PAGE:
by Stephen Tall on March 30, 2014
“Great Britain not little England” – it was a line Nick Clegg used in his recent Spring conference speech, setting up the new political dividing lines between those who are optimistic, outward-looking, progressive pro-Europeans and those who are gloomy, isolationst, reactionary anti-Europeans.
It’s a line he used again in this week’s Nick v Nigel debate. “Great Britain, not Little England” was the subject line, too, of the party’s immediate post-debate email to supporters.
Clearly it’s a line the party believes encapsulates the main fault-line in British politics right now. But is it the right line to push? And is it a good, liberal line?
Here are 3 reasons why Lib Dems should pause before continuing to set up the dividing line between Great Britain and Little England…
They’re drawn from a report published last summer by the think-tank IPPR, England and its two unions: The anatomy of a nation and its discontents*. This takes a long hard look at national self-identity and its political implications.
A couple of its top-line conclusions are that a stronger sense of English national identity is increasingly asserting itself. And that, though ‘Britishness’ is more important to black and minority ethnic citizens, among ALL citizens there are significant concerns about the UK’s existing power structures (eg, perceptions that the EU is too powerful, that Scotland gets a better deal at the rest of the UK’s expense).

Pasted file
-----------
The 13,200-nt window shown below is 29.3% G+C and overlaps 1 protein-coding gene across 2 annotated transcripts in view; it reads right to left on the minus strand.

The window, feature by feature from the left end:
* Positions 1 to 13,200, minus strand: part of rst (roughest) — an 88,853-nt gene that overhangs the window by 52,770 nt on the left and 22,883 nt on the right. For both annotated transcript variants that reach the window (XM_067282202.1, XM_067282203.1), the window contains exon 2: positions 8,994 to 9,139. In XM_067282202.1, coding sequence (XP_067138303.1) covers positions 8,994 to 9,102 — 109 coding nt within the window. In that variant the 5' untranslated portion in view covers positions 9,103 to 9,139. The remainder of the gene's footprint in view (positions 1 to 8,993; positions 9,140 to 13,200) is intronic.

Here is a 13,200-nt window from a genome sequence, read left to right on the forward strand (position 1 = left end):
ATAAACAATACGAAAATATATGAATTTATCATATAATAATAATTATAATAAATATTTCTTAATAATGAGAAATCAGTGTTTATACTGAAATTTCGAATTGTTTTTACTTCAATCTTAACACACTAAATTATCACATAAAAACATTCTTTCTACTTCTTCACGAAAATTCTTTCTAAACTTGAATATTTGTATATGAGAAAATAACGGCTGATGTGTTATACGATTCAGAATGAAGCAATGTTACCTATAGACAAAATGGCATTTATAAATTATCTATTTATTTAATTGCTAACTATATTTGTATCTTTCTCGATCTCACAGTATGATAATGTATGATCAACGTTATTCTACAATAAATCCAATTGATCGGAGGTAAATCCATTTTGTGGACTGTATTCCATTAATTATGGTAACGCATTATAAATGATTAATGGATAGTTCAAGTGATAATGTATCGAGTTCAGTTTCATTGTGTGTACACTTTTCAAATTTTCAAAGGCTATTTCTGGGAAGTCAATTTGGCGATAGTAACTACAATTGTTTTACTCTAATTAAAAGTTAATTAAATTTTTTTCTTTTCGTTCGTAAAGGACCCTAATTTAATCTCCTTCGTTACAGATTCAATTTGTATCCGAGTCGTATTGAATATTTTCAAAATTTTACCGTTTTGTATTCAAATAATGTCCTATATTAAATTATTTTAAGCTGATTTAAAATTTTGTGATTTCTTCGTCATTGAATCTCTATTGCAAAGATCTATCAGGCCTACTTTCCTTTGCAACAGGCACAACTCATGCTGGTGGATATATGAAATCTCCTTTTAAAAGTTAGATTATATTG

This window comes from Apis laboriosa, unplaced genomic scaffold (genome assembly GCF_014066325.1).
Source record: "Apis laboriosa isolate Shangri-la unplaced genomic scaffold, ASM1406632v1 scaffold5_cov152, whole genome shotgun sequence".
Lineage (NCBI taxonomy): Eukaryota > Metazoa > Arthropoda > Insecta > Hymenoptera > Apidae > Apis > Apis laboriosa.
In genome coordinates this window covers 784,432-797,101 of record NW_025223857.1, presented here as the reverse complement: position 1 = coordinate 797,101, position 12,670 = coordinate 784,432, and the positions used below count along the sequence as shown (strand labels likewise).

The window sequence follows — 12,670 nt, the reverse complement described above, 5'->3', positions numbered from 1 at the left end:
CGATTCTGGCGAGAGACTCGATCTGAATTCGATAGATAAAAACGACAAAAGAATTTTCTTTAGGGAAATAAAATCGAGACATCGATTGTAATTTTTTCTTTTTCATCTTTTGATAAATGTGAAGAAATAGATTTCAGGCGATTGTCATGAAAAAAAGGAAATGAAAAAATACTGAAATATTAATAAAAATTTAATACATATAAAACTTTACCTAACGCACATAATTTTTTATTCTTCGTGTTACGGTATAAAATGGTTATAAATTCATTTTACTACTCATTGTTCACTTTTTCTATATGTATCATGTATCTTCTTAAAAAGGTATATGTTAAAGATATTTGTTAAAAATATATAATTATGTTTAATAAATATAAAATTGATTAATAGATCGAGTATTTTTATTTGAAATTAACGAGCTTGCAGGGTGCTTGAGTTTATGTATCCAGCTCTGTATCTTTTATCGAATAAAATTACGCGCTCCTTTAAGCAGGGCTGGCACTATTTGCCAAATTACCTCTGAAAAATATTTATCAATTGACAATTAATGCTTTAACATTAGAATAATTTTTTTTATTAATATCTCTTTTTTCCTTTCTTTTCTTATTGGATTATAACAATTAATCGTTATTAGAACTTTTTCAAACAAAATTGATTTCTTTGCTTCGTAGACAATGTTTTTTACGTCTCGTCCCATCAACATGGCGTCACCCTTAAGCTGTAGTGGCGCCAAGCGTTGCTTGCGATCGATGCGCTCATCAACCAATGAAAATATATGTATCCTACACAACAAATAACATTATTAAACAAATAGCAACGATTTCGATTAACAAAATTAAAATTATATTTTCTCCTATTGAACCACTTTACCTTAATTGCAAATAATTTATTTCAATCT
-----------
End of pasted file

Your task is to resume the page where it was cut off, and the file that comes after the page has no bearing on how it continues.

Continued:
But Englishness is not necessarily the same as Little Englander. Take a look at this table showing voting intention in an EU referendum by national self-identity:
Unsurprisingly, support for leaving the EU is much higher among those who self-identify as only English or more English than British. Opinion is more divided among those who see themselves as equally English and British. and those who prioritise their Britishness over their Englishness are more likely to want the UK to remain in the EU.
You could say this shows Nick Clegg’s point is essentially right: Englishness is more associated with being anti-EU. However, what this table also shows is that there’s nothing incompatible with self-identifying as English and also wanting the UK to remain within the EU – exactly as 1-in-6 of those who say they’re English-not-British wish to do.
In other words, there is a real risk that in setting up dividing lines (“Great Britain not Little England”) we fail to reach out to those who are open to our arguments.
Let’s look at another table, this one showing the preferences by party voting support for how laws that apply to those of us living in England should be made:
Those who support the status quo of the UK’s existing ‘constitutional settlement’ are a minority. From a Lib Dem perspective what’s striking is the degree of support (38%) among the party’s voters for ‘English votes for English laws’ (ie, only English MPs able to vote on matters that affect only to England). An English parliament is supported by 1-in-5 Lib Dem voters.
Two caveats here. First, the sample size of Lib Dems in the poll is pretty small (178). Secondly, other options (such as further devolved power to local councils) weren’t offered. Those caveats inserted, I think it’d be unwise to swat away these findings too glibly. It’s not very surprising that a growing sense of English self-identity is also reflected, across voters of all parties, in a wish for greater self-determination.